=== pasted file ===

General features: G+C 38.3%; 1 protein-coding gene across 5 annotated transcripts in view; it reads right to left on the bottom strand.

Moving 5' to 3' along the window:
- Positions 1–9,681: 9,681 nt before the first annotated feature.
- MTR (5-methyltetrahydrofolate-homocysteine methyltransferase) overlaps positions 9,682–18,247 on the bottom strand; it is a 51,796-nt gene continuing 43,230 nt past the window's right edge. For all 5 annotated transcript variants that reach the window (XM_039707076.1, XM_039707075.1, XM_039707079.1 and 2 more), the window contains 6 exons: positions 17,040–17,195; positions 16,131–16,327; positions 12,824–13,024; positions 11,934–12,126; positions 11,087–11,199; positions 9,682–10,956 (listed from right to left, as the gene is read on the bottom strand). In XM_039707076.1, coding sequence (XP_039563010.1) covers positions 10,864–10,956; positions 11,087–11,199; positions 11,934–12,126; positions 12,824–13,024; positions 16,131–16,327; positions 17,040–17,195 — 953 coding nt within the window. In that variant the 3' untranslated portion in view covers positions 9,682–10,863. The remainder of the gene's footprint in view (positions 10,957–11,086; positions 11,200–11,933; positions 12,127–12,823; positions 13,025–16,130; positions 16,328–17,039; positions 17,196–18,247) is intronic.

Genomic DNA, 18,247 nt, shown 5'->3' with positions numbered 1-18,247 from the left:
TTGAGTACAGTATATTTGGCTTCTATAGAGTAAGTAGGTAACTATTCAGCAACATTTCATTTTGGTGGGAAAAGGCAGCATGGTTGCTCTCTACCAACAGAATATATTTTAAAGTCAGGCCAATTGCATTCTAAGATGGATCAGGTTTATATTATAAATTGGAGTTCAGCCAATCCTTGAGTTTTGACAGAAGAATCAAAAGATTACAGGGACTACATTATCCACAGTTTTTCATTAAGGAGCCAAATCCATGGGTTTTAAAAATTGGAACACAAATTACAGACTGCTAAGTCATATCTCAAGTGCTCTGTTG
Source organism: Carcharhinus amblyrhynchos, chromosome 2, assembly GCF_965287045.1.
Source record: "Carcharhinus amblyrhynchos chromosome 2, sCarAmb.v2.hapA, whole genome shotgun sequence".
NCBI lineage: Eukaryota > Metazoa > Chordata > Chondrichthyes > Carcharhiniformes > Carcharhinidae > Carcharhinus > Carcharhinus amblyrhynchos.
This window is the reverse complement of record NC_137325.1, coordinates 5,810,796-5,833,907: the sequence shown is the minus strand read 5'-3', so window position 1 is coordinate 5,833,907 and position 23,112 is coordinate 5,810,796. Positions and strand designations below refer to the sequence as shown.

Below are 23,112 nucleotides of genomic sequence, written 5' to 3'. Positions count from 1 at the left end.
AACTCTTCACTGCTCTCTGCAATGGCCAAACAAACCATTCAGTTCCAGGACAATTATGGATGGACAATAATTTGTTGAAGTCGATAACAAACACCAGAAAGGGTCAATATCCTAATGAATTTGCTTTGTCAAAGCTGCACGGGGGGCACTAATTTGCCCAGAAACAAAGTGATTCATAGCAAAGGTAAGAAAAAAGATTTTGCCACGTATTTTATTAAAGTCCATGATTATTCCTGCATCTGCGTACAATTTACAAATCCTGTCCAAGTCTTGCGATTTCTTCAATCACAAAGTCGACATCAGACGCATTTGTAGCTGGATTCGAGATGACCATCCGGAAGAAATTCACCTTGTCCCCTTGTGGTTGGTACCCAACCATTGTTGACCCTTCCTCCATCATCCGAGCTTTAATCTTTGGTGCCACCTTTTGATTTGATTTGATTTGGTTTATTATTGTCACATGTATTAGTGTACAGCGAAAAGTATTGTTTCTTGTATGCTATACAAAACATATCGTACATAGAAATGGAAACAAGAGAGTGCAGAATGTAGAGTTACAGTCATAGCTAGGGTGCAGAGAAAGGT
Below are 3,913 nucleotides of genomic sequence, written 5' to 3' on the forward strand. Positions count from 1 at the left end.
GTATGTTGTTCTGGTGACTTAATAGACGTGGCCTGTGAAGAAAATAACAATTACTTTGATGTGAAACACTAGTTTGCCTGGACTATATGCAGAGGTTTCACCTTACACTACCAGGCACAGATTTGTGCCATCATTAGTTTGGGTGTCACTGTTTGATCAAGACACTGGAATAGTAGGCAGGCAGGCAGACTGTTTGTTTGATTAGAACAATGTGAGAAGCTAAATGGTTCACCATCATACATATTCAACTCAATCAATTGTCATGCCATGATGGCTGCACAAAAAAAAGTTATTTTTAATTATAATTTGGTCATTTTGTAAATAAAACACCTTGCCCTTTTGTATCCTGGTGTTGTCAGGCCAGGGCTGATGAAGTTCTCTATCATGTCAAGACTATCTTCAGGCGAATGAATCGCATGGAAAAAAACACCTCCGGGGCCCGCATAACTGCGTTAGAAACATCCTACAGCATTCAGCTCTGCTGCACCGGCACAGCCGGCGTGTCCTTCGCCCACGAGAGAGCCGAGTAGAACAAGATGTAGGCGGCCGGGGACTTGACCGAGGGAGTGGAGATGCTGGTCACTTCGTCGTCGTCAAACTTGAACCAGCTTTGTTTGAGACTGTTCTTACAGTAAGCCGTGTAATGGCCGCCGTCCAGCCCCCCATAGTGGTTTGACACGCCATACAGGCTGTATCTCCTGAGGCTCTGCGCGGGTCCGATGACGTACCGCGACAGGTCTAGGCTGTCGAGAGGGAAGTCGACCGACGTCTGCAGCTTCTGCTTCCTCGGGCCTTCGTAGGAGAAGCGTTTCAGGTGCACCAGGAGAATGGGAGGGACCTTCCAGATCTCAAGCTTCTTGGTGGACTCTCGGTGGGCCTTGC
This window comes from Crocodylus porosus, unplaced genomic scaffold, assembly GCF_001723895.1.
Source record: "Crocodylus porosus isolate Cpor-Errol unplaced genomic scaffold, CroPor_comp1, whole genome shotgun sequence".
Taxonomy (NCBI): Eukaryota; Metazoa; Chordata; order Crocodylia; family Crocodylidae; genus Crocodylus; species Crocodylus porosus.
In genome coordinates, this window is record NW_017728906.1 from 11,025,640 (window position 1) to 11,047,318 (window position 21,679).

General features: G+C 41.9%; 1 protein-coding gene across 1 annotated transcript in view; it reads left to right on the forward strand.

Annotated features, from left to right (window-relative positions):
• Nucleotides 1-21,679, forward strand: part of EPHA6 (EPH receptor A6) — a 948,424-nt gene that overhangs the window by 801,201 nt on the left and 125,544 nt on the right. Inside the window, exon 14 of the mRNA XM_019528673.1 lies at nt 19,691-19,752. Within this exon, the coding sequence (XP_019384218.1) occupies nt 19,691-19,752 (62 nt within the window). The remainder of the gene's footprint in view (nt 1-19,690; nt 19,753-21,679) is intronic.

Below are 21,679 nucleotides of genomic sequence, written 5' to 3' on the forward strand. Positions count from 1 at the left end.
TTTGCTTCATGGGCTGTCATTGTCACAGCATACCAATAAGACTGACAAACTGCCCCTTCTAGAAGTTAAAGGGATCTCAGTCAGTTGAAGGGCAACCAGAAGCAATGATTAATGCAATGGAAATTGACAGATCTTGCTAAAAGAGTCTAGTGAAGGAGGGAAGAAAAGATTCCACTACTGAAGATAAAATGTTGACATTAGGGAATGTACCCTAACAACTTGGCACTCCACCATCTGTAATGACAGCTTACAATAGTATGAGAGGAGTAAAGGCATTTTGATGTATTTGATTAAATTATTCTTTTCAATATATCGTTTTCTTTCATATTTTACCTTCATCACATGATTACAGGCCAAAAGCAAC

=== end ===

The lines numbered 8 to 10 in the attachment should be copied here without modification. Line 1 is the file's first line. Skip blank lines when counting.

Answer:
Source record: "Carcharhinus amblyrhynchos chromosome 2, sCarAmb.v2.hapA, whole genome shotgun sequence".
NCBI lineage: Eukaryota > Metazoa > Chordata > Chondrichthyes > Carcharhiniformes > Carcharhinidae > Carcharhinus > Carcharhinus amblyrhynchos.
This window is the reverse complement of record NC_137325.1, coordinates 5,810,796-5,833,907: the sequence shown is the minus strand read 5'-3', so window position 1 is coordinate 5,833,907 and position 23,112 is coordinate 5,810,796. Positions and strand designations below refer to the sequence as shown.